3/4/99 - It's Good To Be King
Laying out $1.6 million to run a spot on the Super Bowl spot might seem like an easy way to become an overnight sensation for brand wannabes like HotJobs.com. But for established names like Nike, Pepsi, McDonalds, Miller Lite, Intel and Oscar Mayer the game seems to have gotten too rich.
Though each has their own reasons for dropping out, I'm sure that it all comes down to the conclusion that their media money would be better spent elsewhere.
One perennial Super Bowl sponsor who was back and most certainly gets full value out of their participation is Budweiser. The King of Beers is the King of the Bowl, with more airtime (5 minutes and 15 seconds) than anyone else. Plus a blimp.
Years ago, they cleverly forged an indelible association with the event by using it as a vehicle to air the "The Bud Bowl." Even though they sent their battling bottles into cyberspace for this year's showdown, the cumulative effect of their previous Bud Bowl broadcasts is sure to have an afterlife in the minds of viewers for years to come.
Among the nine spots Budweiser aired, five featured creatures of some sort--a tradition that includes four-footed ad icons like the Clydesdales and Spuds McKenzie. The lizards and frogs campaign was taken to the next level with the frogs finally speaking in reaction to their firing and tongue-lashing Louie in retaliation. The Budweiser menagerie also included separated at birth Dalmatians, a rebellious lobster and a daredevil mouse.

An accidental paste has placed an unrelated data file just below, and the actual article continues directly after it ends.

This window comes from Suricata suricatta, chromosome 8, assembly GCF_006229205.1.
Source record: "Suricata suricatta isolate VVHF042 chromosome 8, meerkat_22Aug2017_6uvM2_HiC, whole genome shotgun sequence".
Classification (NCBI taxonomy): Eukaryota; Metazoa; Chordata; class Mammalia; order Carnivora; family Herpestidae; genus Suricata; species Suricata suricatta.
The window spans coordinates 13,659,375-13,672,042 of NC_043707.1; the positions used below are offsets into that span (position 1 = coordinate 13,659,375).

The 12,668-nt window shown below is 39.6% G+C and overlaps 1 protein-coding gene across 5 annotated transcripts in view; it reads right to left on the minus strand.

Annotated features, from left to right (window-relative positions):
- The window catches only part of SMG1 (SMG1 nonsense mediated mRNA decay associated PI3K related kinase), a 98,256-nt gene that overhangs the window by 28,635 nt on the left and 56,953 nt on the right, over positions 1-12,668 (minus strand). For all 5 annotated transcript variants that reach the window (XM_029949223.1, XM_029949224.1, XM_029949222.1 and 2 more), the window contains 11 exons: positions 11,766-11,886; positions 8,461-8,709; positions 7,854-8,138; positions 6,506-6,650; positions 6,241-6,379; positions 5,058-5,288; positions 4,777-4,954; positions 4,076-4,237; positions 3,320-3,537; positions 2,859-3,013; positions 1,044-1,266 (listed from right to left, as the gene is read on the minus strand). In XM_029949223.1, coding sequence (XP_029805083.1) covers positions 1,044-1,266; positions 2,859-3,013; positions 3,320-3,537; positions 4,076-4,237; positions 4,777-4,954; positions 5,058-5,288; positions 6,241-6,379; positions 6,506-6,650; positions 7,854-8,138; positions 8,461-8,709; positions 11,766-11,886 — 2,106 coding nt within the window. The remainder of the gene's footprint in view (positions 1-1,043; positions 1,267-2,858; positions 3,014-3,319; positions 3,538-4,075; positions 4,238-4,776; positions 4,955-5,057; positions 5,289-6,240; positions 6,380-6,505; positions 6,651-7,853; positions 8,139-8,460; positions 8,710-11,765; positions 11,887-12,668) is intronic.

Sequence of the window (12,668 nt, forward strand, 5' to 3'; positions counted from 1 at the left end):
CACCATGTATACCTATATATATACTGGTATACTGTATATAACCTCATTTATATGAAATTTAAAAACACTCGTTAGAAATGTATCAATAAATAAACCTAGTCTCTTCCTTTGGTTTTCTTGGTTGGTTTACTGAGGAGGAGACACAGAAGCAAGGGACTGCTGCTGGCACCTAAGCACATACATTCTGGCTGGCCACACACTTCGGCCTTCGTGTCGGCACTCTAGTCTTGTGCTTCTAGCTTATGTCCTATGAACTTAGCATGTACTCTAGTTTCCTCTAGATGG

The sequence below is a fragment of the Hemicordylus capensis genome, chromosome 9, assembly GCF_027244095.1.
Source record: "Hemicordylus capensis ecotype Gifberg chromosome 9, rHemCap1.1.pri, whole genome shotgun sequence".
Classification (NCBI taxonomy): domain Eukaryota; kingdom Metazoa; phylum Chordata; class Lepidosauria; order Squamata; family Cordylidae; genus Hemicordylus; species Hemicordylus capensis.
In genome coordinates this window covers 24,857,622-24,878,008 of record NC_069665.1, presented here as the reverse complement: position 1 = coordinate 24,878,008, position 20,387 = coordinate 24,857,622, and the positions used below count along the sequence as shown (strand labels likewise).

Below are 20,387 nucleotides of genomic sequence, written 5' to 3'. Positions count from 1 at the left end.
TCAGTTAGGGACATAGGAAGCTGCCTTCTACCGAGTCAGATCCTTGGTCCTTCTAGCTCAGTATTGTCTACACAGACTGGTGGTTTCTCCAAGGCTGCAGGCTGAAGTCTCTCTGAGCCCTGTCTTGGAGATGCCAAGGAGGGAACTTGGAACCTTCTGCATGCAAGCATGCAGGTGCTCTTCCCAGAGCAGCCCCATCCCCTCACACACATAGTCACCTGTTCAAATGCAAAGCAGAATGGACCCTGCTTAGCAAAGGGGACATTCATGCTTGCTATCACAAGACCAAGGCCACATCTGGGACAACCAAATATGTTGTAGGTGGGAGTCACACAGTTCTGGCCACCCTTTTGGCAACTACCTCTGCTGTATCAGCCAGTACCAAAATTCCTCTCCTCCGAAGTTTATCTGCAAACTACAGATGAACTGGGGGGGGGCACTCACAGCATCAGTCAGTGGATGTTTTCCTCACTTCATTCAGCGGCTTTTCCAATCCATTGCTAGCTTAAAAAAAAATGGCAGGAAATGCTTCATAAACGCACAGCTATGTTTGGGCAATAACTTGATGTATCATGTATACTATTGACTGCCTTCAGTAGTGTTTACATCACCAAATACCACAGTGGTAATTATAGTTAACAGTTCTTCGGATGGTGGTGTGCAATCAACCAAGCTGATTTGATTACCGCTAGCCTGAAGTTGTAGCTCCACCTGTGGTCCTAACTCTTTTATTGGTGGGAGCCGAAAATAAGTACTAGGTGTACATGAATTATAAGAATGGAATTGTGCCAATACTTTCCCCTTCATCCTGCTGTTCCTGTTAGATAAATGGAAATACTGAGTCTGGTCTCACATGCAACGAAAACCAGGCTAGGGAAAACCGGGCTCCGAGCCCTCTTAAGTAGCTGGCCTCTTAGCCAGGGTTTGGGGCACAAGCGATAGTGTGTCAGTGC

Actually, the spot in which a guy slingshots his pet mouse through a woman's open window in order to scare her and her Bud Light into his apartment crossed over into another ongoing Bud campaign. I suppose you could describe it as the "regular, beer-loving guys" campaign. Originally staked out with catch phrase driven campaigns like "Why Ask Why," "Yes, I am," "Ladies Night" and "I Love You Man," it has devolved into a series hookless spots. The current executions play off the psyche of the average, somewhat slackerish twentysomething male (which Miller Lite's ill-fated "Dick" most certainly wasn't).
The Bowl spot featuring two guys faced with the tough decision of choosing beer or toilet paper is a perfect example of this executional attitude. It's a new version of a Bud spot from a few years ago in which a groom decides to jilt his rich, beautiful bride at the alter to pursue his love of Light.
Along with entertaining critters and bad boys, even the snoozers like August Busch reflecting on his family's heritage and the obligatory "responsible drinking" lecture play a familiar role in this annual ritual.
In fact, creating a sense of comfort and trust is the biggest long-term benefit of Budweiser's adstravaganza. Just as fans can't count on who'll make up their team's roster from year to year, the same goes for the big game's commercial line-up. When you come right down to it, you can only depend on two things: The game will be held on a Sunday and it'll always be Bud's Bowl.